In summer 1986 my friend Martin and I decided to do an Inter Rail Tour i.e. you buy a railway ticket which allows you to travel unlimited miles all over Europe for a whole month. We started the tour in Villach/Austria on July 1st 3:15. 18 hours later we reached the Italian-French border at Savona. As early as the next day we went on to Cannes. The first thing we did in Cannes was to go to a ticket shop and to buy tickets for the Queen show that was to take place on July 30th in Nice. The vacation was already a huge success having these tickets and our anticipation was huge.
We kept on travelling the whole European continent. Mid July we stopped at Oxford and London. On July 11th we decided to visit the Queen Fan Club. Unfortunately, the office was closed but we noticed hectic activities near the building of Queen Productions without knowing the reason for it. Only much later we realised why the fan club had been closed: it was the day of the first Wembley concert and we two blockheads had no idea!!
The stop in the UK was followed by a short trip to Spain. Then we wanted to spend the rest of our vacation on the Cote d' Azur. We found a camping ground near Nice in a town called Fréjus. Each day we went by train from Fréjus to St. Raphael, a 20 minute ride, to spend the day on the beach. One or two days before the concert I was lying sunbathing on the beach of St.Raphael when I noticed a small aeroplane towing an advert banner. The banner read that the Queen concert had been rescheduled to take place in Fréjus instead of Nice. Thank heavens I saw that banner, if I had not seen it by sheer coincidence we would have stood before closed gates on the night of the concert.
Finally the long awaited day arrived: July 30th 1986 - Queen live in Fréjus. In the morning we packed our bags because we had to catch the last train right after the concert. At 1:00 pm we arrived at the amphitheatre where only about 100 fans were already waiting. The heat was almost unbearable. I remember that a fan, who had come in his car, parked the car near the gate, opened the doors and played his cassette at full volume. So, we heard A Kind Of Magic at least five times through the afternoon.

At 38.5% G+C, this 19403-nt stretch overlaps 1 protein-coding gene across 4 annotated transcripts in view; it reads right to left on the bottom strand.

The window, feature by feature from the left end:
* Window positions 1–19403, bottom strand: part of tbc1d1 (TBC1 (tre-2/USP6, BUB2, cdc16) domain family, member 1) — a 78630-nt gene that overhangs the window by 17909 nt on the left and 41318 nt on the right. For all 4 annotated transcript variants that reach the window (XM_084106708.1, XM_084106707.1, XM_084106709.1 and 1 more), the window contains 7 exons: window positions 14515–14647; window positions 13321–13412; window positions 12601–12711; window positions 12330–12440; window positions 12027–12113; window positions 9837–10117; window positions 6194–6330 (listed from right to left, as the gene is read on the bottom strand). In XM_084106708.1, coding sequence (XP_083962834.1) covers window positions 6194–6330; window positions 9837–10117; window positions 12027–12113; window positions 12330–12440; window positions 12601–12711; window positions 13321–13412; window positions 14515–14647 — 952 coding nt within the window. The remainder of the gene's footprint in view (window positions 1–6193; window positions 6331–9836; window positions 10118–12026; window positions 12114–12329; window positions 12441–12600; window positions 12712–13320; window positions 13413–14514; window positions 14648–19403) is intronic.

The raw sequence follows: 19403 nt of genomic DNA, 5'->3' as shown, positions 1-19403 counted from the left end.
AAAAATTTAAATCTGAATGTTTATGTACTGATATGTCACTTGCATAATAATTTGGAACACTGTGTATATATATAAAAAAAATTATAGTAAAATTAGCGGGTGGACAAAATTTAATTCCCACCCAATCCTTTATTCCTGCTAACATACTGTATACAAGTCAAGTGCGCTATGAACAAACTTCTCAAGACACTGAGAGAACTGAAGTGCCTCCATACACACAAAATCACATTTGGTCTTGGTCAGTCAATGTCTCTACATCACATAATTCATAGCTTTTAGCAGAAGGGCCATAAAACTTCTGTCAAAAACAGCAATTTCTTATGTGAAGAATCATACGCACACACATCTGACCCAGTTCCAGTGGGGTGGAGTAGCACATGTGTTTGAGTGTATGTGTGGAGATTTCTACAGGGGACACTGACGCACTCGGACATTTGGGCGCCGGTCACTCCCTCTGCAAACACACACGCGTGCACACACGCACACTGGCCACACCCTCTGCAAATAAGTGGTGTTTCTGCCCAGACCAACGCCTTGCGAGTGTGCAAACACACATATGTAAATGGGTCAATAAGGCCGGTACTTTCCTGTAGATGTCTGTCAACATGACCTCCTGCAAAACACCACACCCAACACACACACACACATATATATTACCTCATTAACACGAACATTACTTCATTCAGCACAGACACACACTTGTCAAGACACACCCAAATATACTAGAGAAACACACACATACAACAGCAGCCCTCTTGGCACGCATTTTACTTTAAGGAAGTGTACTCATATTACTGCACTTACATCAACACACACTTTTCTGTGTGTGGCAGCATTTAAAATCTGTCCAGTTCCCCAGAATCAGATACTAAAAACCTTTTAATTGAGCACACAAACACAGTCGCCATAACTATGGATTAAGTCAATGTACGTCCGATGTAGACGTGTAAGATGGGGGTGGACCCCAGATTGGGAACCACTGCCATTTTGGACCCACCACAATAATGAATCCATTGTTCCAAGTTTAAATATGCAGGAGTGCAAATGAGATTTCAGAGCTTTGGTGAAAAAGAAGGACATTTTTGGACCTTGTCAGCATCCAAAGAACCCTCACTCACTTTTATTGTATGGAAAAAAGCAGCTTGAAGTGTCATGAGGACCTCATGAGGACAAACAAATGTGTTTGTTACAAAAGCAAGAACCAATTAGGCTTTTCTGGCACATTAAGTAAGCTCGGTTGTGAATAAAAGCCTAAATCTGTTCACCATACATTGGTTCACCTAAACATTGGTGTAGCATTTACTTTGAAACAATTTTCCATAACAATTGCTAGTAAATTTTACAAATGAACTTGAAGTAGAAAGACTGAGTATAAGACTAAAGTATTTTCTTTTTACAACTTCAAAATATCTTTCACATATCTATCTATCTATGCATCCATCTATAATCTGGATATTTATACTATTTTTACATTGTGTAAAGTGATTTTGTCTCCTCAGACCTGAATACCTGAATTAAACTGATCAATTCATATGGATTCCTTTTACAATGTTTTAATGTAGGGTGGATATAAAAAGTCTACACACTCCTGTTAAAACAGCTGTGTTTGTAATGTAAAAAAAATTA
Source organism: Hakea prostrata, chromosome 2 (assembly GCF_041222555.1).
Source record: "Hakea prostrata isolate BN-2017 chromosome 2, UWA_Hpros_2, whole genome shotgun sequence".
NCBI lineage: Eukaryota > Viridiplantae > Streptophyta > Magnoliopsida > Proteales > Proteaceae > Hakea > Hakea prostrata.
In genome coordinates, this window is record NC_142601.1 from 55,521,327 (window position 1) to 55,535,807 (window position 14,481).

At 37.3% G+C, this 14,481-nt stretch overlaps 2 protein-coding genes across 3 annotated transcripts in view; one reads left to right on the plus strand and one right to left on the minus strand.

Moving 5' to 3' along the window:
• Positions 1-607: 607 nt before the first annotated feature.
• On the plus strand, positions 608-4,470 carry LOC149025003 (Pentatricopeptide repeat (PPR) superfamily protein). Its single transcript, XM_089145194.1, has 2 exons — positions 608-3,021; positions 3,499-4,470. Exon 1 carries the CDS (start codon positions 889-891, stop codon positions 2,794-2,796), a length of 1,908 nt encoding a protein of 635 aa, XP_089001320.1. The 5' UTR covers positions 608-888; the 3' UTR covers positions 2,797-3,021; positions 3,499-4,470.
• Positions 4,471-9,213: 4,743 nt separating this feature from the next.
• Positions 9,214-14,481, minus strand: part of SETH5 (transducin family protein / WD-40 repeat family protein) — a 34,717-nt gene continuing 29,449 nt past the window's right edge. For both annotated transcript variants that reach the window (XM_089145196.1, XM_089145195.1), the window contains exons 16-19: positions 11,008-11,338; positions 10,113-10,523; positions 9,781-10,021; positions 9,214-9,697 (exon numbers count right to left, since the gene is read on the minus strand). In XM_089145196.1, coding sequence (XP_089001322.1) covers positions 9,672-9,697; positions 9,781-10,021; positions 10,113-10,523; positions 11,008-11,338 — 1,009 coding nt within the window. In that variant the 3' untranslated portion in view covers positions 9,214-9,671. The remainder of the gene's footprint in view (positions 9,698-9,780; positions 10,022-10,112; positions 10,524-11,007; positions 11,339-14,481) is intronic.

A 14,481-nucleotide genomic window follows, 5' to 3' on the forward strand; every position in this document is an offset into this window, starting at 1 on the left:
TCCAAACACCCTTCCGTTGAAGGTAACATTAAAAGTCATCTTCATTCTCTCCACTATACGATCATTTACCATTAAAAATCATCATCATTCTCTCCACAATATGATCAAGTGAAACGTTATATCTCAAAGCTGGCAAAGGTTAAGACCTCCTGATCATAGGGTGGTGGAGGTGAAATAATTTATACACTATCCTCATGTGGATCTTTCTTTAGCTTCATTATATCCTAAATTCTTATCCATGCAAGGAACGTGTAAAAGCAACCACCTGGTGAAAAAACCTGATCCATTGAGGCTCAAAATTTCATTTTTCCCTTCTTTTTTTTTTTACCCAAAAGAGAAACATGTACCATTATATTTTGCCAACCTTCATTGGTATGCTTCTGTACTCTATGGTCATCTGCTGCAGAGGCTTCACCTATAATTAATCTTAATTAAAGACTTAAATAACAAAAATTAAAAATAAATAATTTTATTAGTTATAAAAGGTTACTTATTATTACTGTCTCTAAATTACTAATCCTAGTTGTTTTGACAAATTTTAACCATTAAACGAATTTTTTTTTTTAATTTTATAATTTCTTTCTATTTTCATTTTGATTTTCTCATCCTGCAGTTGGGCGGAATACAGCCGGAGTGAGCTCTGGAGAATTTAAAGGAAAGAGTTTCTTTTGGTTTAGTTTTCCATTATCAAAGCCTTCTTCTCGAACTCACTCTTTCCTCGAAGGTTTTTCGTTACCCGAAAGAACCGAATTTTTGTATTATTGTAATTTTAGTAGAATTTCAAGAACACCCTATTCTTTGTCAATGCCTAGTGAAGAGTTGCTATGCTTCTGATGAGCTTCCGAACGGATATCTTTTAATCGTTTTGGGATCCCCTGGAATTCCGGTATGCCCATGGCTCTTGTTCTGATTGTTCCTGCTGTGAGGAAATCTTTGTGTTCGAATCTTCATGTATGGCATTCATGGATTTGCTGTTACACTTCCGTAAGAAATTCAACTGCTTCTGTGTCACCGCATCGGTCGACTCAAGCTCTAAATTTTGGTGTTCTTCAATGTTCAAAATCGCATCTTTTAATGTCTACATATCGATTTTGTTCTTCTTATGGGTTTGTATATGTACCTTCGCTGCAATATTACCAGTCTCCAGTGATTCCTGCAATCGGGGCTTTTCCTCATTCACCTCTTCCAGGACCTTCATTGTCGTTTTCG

Around 5:00 pm (or was it 6:00?) the gates opened. We had good "starting positions" and ended up in the 5th row in front of the gate. When the gates opened, the "battue" was considerable, as you can imagine, but we survived. When we entered the amphitheatre we hesitated for a moment if we should head for the stage or rather go for the stone steps - there was still enough room. After having stood before the stadium for hours we decided to secure seats on the stone steps so that we could sit for a change. We went half-way up the stadium and had a perfect view of the stage. The theatre is rather small and very intimate. No matter where you were, you could see the stage well. The stage was also pretty small and packed with equipment.
After more waiting the show finally took off. The support band Craaft was rather boring and was hardly appreciated by the crowd. Craaft was followed by a long and boring set change. I remember the never ending "One-Two" - "One-Two" sound checks. However, the crowd was in great spirits. Those of you who ever attended a Queen concert know what I am talking about.
Queen enter the stage. The start of the show is the part I remember most vividly. The lighting rig hung deep down, only about 2 metres above the stage floor. As soon as the "One Vision" intro began, the apparatus began to move and bright light came out of it. During the intro the whole lighting construction unfolded to its full size, a modest size of course, because the stage was really rather small.
I don't need to tell you about the show and the set list. I remember Freddie's greeting "Welcome in this little bedroom". My friend had smuggled his mini cassette recorder into the stadium. In the beginning he held up the recorder - unfortunately, because the music was so loud that the small microphone could not handle the sound volume. Later we put the recorder on the step behind us and so we got a reasonable bootleg. After such a long time I don't remember more details but I will never forget the magical atmosphere on stage and in the audience. Wait, I remember this: both Brian and Freddie played a wrong chord: Brian made a terrible mistake towards the end of Bohemian Rhapsody and Freddie hit the wrong key in "We Are The Champions" on the piano right before the part "but it's been no bed of roses". It was so bad that the show stopped for a second. It is remarkable that in a perfect show like this one small mistakes do happen and it made me happy to see that Queen are human, after all.
The last thing I remember of this concert is our walk from the stadium to the station. We walked along the rails, did not speak a word, were half deaf and totally blissful. This night was definitely the highlight in my life as a Queen fan.